The last few months has been frustrating bulls and bears alike. Most breakouts have failed, if not immediately soon thereafter. Breakdowns for the bears have been equally as exasperating. While there has been a bit more success being on the short side, for the most part with a few exceptions (software stocks) confirmed breakdowns have shown little follow through.

Biotech has been weak for a year now and shows no signs of changing character. Looking at the chart of IBB, the (larger cap) biotech index, you can see it continues to stay below its downtrend resistance and currently sits precariously on an important level of support. The path of the last 6 months of its price movement has formed a bearish descending triangle and its breakdown seems eminent. Further weakness in the coming weeks opens the door for the possibility of a much bigger decline, a likely target is at down near last December’s lows.

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Its rarely talked about but outperforming is as much about avoiding big losses as it is about picking and staying invested in the winners. With that in mind and at least for now, biotech is a place most investors should be avoiding.

A New Beginning?

I posted a few months ago about the breakout in gold. It was so obvious it made me wonder whether it was going to turn out to be a fake out. I had my doubts. At the time, it was a textbook technical setup for a trade not a long-term buy and hold position. Since then, from a purely price perspective, it has done everything an investor could hope (up ~10% in less than 3 months), pausing where it should have and looks like it is ready to complete the initial breakout pattern as it is making a push to its upside target. In spite of all these positives and because we want to only be over-weighted investments that are outperforming the benchmark, there was no reason to be over allocated because it has been under-performing the US stock market (SP500 index) … that is until just recently.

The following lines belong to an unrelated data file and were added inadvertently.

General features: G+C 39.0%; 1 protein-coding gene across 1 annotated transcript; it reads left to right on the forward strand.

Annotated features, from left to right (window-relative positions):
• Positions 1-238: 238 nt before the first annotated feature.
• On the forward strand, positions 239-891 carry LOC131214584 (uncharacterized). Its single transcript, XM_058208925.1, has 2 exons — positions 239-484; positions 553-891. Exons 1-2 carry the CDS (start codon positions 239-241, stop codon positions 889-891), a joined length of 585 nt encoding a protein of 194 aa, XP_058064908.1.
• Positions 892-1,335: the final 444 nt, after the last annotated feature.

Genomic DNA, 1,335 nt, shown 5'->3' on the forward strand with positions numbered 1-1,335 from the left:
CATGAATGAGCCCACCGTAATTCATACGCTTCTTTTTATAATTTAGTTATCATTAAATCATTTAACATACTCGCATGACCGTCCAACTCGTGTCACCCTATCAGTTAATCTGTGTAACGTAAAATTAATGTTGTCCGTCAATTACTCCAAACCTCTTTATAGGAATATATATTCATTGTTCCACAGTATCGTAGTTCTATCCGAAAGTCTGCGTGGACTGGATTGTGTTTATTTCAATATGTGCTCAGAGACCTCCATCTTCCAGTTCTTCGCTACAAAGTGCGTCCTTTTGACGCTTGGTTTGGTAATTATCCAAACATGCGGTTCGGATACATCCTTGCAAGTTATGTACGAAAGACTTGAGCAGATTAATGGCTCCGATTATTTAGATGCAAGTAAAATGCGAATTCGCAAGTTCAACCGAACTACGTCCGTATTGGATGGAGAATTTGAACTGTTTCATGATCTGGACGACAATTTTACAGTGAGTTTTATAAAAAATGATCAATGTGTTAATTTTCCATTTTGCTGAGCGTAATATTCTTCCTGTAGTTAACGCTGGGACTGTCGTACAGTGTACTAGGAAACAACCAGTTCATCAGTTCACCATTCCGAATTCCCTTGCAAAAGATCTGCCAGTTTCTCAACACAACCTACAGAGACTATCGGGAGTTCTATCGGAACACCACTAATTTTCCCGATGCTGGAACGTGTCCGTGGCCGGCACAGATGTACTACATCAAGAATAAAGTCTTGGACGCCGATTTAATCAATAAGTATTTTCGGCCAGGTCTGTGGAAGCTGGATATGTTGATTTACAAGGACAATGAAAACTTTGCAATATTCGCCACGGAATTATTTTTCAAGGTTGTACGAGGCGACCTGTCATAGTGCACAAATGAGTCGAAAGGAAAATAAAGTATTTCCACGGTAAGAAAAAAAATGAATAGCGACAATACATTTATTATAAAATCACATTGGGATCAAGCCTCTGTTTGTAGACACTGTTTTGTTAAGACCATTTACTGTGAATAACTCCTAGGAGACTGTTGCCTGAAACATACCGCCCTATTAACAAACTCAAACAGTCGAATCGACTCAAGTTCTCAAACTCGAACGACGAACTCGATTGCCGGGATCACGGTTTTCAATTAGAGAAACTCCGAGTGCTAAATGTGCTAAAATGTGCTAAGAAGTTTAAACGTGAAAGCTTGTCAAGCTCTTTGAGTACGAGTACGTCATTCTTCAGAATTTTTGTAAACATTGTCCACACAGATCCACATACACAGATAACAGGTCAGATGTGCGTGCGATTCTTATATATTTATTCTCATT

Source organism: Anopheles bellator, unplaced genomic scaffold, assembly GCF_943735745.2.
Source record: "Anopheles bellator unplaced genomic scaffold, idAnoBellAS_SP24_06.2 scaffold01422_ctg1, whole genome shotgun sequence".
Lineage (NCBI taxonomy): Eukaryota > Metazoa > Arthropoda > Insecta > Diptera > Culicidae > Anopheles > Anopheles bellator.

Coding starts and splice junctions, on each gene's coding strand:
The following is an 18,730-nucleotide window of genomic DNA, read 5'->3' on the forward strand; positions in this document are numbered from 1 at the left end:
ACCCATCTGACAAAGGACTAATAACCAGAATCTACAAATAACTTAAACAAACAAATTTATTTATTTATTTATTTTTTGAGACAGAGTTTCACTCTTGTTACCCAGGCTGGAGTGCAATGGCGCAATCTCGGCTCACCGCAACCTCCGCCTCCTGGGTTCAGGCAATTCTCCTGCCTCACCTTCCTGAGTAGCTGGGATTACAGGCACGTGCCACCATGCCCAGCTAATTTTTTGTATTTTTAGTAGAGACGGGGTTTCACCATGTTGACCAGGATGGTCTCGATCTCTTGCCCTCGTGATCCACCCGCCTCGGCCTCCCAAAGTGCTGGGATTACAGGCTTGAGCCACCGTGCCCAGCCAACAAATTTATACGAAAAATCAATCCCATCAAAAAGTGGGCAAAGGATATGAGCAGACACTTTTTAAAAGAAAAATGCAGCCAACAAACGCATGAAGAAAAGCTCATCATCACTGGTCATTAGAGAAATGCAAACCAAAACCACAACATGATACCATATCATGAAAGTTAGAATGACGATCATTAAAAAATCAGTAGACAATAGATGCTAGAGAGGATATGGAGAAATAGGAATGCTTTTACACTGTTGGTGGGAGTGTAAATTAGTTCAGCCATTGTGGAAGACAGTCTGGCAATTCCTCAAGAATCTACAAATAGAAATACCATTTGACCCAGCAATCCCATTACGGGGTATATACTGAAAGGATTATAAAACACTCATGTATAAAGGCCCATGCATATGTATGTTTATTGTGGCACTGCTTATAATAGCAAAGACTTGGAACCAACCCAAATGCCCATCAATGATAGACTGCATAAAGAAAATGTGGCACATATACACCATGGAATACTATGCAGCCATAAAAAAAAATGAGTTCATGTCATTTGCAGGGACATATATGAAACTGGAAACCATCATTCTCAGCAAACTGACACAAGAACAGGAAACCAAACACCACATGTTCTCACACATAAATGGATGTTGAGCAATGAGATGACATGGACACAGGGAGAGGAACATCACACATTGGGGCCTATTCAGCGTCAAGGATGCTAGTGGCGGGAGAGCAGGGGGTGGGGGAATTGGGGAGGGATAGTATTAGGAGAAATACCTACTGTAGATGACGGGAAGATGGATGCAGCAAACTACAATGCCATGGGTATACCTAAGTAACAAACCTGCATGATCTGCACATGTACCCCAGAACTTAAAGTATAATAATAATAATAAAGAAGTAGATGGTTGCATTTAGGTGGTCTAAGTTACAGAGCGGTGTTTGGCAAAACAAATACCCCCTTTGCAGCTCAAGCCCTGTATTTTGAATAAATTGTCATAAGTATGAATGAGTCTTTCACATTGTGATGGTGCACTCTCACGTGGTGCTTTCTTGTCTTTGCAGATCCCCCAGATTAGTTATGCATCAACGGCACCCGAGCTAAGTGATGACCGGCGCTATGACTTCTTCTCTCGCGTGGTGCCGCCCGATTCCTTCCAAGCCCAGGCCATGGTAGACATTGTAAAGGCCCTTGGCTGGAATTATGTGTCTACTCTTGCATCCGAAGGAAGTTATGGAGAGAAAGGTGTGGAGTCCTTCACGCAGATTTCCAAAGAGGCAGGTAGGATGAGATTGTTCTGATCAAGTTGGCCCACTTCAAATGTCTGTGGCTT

Ya gotta love ratio charts as they easily let you compare investment performance and thereby providing a path to improve performance. Remember, when looking at a ratio of gold to the SP500, if the ratio is falling, gold is under-performing and when the ratio is rising, gold is outperforming. Taking a look at the ratio of gold to SP500 chart below, you can see gold has been severely under-performing US stocks for 7 years. In fact, the SP500 has outperformed gold by more than 70% over that time period. For gold investors, those were 7 lost years. What is very interesting is the chart is now telling us that probability of future under-performance from holding gold may have ended. Notice how the ratio has broken the long-term (red) downtrend line? Just breaking the trend line is only a start. To confirm, after the break you want to see a new uptrend beginning as defined by higher highs and higher lows.  I have illustrated the chart to make its recent confirmation clearer … #1 marks the first higher high, #2 the first higher low and #3 the second higher high. If, (this is a big if) the ratio goes on to make another higher low, we can say with high confidence that the secular under-performance of gold in relation to US stocks has ended.

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Why this is such a big deal is because gold has historically been an investment that trends and trends for long periods of time (years). If this is in fact the start of a new secular trend, it’s an ideal time for investors to begin rotating money out of US equities and into the precious metals complex.